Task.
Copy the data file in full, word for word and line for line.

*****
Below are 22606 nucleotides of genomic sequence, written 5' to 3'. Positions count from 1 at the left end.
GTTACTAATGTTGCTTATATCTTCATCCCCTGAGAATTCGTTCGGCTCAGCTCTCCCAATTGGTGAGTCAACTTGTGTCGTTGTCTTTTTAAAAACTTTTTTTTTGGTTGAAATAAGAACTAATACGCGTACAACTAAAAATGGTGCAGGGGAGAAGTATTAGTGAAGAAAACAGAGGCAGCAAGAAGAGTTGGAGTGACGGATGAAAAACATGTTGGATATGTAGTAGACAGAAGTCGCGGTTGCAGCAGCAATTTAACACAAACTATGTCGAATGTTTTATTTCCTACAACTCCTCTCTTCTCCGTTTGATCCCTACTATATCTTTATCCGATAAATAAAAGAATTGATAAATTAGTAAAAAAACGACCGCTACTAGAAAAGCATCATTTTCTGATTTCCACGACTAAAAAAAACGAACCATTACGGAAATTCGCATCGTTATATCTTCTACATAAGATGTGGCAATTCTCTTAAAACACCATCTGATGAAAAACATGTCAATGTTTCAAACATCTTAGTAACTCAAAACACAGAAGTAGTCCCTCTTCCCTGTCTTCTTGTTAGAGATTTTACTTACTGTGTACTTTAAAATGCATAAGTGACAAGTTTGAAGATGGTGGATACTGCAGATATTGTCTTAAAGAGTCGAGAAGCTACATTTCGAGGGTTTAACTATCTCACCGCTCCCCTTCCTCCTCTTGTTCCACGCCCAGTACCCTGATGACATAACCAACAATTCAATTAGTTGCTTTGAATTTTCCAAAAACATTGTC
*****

Below are 22606 nucleotides of genomic sequence, written 5' to 3'. Positions count from 1 at the left end.
GTTACTAATGTTGCTTATATCTTCATCCCCTGAGAATTCGTTCGGCTCAGCTCTCCCAATTGGTGAGTCAACTTGTGTCGTTGTCTTTTTAAAAACTTTTTTTTTGGTTGAAATAAGAACTAATACGCGTACAACTAAAAATGGTGCAGGGGAGAAGTATTAGTGAAGAAAACAGAGGCAGCAAGAAGAGTTGGAGTGACGGATGAAAAACATGTTGGATATGTAGTAGACAGAAGTCGCGGTTGCAGCAGCAATTTAACACAAACTATGTCGAATGTTTTATTTCCTACAACTCCTCTCTTCTCCGTTTGATCCCTACTATATCTTTATCCGATAAATAAAAGAATTGATAAATTAGTAAAAAAACGACCGCTACTAGAAAAGCATCATTTTCTGATTTCCACGACTAAAAAAAACGAACCATTACGGAAATTCGCATCGTTATATCTTCTACATAAGATGTGGCAATTCTCTTAAAACACCATCTGATGAAAAACATGTCAATGTTTCAAACATCTTAGTAACTCAAAACACAGAAGTAGTCCCTCTTCCCTGTCTTCTTGTTAGAGATTTTACTTACTGTGTACTTTAAAATGCATAAGTGACAAGTTTGAAGATGGTGGATACTGCAGATATTGTCTTAAAGAGTCGAGAAGCTACATTTCGAGGGTTTAACTATCTCACCGCTCCCCTTCCTCCTCTTGTTCCACGCCCAGTACCCTGATGACATAACCAACAATTCAATTAGTTGCTTTGAATTTTCCAAAAACATTGTC